• Question: Who are you guys voting for the the electoral race? (Hint: Don't say Trump)

    Asked by Jonathan The Awesome to Alex, Ana, Clay, Keegan, Mark on 3 May 2016.
    • Photo: Clay Robinson

      Clay Robinson answered on 3 May 2016:

      Scientists are trained to be skeptics.
      What I mean is that in science we are taught to make observations, consider what factors might contribute to those observations, weigh the evidence supporting those factors and use all that information to draw a conclusion. We often try to limit all the other factors that might affect the process we are observing so we understand what that one thing does. And then we question our results. We submit them to other scientists for their input because we may have overlooked something, had a gap in our logic, or maybe just held to a favorite explanation. As scientists, we want to catch such things before they are published.
      But in the social sciences (which many physical and applied scientists do not consider actual science), it is not possible to evaluate all the factors. Physical processes always operate within expected boundaries, for example, hot air rises due to a difference in density as a result of increases in volume, dropped objects fall due to the effects of gravity. But humans are an odd bunch, and unlike physical processes, do not always react in the same manner to the same stimuli. So, the first time your sibling gently punches you in the arm, you ignore it. The next time you tell them to stop. After a few times, you yell at them to stop. At some point you may lose your temper and punch them back, probably much harder than they were punching you. The stimulus was the same the entire time – a gentle punch on the arm; your reaction varied greatly.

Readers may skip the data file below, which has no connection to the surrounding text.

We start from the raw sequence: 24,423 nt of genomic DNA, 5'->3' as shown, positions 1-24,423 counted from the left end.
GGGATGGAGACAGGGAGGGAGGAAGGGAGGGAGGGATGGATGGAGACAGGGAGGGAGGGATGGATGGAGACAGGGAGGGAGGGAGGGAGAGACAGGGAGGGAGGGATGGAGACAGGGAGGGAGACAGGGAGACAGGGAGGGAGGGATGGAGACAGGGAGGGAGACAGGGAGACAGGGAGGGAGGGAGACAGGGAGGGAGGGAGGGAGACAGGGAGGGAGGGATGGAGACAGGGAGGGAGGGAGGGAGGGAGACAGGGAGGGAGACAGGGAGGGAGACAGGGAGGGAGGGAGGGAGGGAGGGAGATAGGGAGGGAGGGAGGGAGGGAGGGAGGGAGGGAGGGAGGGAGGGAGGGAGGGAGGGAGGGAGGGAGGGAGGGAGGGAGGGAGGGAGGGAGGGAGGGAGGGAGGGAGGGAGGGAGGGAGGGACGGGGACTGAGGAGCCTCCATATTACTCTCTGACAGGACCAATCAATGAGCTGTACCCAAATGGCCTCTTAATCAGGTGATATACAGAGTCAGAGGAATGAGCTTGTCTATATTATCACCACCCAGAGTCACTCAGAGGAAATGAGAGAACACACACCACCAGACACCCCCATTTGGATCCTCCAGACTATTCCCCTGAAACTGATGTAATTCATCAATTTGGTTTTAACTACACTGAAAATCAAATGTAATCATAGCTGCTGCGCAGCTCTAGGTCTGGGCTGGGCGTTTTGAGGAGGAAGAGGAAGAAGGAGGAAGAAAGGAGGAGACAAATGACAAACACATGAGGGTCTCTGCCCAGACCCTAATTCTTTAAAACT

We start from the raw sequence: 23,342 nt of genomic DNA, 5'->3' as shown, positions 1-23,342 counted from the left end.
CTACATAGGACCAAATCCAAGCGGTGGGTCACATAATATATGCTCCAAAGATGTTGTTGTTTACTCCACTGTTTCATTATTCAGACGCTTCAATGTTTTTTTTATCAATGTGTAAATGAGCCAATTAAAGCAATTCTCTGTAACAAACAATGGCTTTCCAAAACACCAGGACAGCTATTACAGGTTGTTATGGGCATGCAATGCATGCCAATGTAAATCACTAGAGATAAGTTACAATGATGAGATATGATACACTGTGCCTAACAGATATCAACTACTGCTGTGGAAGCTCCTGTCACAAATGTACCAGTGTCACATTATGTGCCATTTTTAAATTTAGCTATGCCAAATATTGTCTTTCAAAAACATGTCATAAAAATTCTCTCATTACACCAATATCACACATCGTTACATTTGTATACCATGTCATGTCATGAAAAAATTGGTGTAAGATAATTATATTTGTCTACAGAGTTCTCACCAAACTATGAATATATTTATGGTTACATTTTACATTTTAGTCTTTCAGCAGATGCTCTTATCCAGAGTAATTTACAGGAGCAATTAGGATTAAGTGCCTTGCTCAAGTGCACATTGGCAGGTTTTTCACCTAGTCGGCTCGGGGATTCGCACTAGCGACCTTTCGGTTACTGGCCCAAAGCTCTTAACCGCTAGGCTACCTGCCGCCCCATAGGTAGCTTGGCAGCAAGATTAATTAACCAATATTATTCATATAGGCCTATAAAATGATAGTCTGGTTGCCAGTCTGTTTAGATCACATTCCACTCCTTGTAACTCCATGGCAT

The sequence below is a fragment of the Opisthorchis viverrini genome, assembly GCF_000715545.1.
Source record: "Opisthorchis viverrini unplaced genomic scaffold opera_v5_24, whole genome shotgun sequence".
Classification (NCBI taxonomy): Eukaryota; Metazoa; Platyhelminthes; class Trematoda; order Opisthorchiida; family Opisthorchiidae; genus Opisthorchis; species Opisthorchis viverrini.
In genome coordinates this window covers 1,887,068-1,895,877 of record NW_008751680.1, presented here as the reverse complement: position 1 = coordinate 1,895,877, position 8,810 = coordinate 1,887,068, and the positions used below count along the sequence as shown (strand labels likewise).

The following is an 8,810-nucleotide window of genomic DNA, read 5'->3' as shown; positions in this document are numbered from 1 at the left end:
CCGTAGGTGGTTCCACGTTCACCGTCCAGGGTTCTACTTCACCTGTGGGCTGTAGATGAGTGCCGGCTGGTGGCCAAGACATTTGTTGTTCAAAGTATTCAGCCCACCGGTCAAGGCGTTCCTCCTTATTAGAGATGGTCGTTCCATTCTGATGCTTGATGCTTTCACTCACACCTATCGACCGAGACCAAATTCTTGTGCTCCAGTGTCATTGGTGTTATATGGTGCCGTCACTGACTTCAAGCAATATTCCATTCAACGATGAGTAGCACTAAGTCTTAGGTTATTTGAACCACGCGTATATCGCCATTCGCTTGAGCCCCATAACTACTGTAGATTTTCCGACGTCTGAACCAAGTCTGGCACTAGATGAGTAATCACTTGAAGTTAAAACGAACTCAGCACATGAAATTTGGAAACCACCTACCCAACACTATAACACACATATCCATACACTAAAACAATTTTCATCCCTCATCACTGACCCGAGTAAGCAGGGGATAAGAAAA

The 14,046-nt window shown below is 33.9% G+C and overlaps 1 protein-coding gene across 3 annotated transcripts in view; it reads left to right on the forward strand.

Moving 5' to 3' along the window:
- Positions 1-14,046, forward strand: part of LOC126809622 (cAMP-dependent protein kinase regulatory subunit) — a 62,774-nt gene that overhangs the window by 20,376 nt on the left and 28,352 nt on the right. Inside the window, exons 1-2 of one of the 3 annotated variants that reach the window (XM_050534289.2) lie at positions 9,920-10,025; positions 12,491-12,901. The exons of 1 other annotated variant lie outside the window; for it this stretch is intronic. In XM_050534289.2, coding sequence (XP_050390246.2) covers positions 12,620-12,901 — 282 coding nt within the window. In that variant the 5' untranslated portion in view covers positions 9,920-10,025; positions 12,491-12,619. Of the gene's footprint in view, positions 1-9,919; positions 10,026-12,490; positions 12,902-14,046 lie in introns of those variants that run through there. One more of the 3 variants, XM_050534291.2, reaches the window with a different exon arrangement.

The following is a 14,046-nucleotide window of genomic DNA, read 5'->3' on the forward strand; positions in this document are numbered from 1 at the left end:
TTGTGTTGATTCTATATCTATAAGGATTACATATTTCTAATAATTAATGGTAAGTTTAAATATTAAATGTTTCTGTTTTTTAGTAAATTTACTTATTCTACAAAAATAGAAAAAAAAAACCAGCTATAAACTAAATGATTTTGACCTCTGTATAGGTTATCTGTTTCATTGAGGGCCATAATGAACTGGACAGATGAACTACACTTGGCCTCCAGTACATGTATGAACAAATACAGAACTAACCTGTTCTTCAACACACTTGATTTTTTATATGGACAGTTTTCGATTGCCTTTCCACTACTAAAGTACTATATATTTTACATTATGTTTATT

Political campaigns play on the idiosyncrasies of human behavior. They prey on, or appeal to, people’s fears, desires, selfishness, emotions, ideologies, and a whole host of other things. Campaigns depend on a group dynamic, because the responses of groups generally more predictable than the response of an individual.
      So, as a scientist, how do I decide for whom to vote. That issue is complex because there are so many issues to consider. I have to evaluate those issues and decide which ones I think are more important, and which ones are preferable, but not a deal-breaker. I have to find ways to cut through the sound bites and smoke screens and accusations and diatribe to evaluate what does the candidate think about those issues I think are most important. Sometimes it is difficult to identify where the candidate stands on a particular issue, either because they have not taken an open stand, or have made contradictory statements.
      In some elections, I have voted for what I felt was the best choice of two good candidates.
      In this election, I fear I many be choosing which candidate I think is the least distasteful and will do the least harm.

    • Photo: Keegan Cooke

      Keegan Cooke answered on 3 May 2016:

      Regardless of political affiliation, I respect those that base their opinions and views on science, logic, and facts. Trump is simply not one of those people (and that has been scientifically proven through numerous studies, hehe).